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Digital Log Collection: Bringing Situational Awareness to Digital Commerce

Ben Vaughan • February 5, 2019

The Internet can be a scary place: digital storefronts are constantly facing threats, changes, and new customer expectations. One of the best ways to stay on top of the situation, though, is to have a sense of “situational awareness” for what is going on in your digital experience.

 

What does “situational awareness” mean in a digital context? It means having an eye on:

  • How many visitors are on the site,
  • What percentage of visitors are just browsing versus in the conversion process
  • What traffic is the most impactful in terms of site performance?
  • What happens when you run the job to update your catalog or inventory?

 

Now, this is a lot to manage all at once. But, collecting log data from your commerce infrastructure is the best way to maintain “situational awareness” for what’s happening in your online store.

 

Why Collect Logs?

First and foremost, the PCI Data Security Standard requires merchants to keep at least the last 12 months of weblogs easily accessible. This is necessary in the case that your site experiences a security incident. Weblogs provide a lot of insight into the details of any incident and are useful to track down the cause or perpetrators.

Beyond that, having these logs available can also help diagnose bugs, find performance gaps and optimizations, and understand who, or what is interacting with your storefront. Given the right set of log analysis tools, you can glean some very insightful data.

 

What Do Logs Tell You?

We have to start this with a caveat: log data is only as useful as the tools that create log messages and collect, parse, and analyze those messages. A good Systems Integrator will write detailed and useful log messages, as well as build a capability to adjust the verbosity of logs. This enables you to make the application more or less “chatty” depending on your needs. A good online commerce support provider will have the ability to collect these logs, parse the log messages into useful data, then be able to present that data back to you in a way that makes it useful.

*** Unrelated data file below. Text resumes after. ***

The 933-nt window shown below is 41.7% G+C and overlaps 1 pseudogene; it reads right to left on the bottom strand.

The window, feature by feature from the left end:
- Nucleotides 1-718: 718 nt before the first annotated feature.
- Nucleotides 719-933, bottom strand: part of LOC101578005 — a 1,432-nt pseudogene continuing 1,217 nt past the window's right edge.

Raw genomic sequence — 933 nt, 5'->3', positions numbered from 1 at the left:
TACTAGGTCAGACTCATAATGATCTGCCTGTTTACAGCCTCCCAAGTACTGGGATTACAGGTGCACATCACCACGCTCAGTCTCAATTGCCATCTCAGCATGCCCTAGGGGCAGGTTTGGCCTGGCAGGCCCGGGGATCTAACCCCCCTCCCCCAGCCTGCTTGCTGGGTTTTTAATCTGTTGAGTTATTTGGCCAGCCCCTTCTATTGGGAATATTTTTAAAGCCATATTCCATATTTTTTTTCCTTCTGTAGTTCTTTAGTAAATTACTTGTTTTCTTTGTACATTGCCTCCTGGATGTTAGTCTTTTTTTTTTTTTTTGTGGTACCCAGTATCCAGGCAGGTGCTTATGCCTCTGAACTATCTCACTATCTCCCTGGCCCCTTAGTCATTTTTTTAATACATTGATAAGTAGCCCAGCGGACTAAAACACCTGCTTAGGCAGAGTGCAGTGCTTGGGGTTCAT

The logs can give you all kinds of interesting data: time on site, a user’s journey through your site, how well your site responded to that user’s request, and much, much more. Even more interesting, the logs can provide insight in aggregate, meaning you can gain insight into what’s happening on your site not from the content of the individual log messages, but by the pattern of messages coming in from the site. Did you just send out a marketing email? The pattern of log messaging can show a marked uptick in visitor traffic. Does your site “feel slow”? The logs can show an aggregate pattern of usage suggesting capacity concerns. All of this data can be instrumental towards addressing site concerns and driving optimizations, and it all comes from the logs that your site is already generating.

 

Combining Log Analysis With Other Data

It is also possible to take the data collected from your systems and mash it together with data from other sources. For instance, you can combine IP address data in your logs with GeoIP data and watch people “wake up” to your marketing emails as traffic patterns migrate from east to west over a map. You can combine web log data with APM data, such as New Relic, to determine areas in the code that might need optimization.

 

All in all, partnering with the right commerce and experience solution partner is a great way to start making your logs work for your digital business.


Ben Vaughan

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Ben Vaughan

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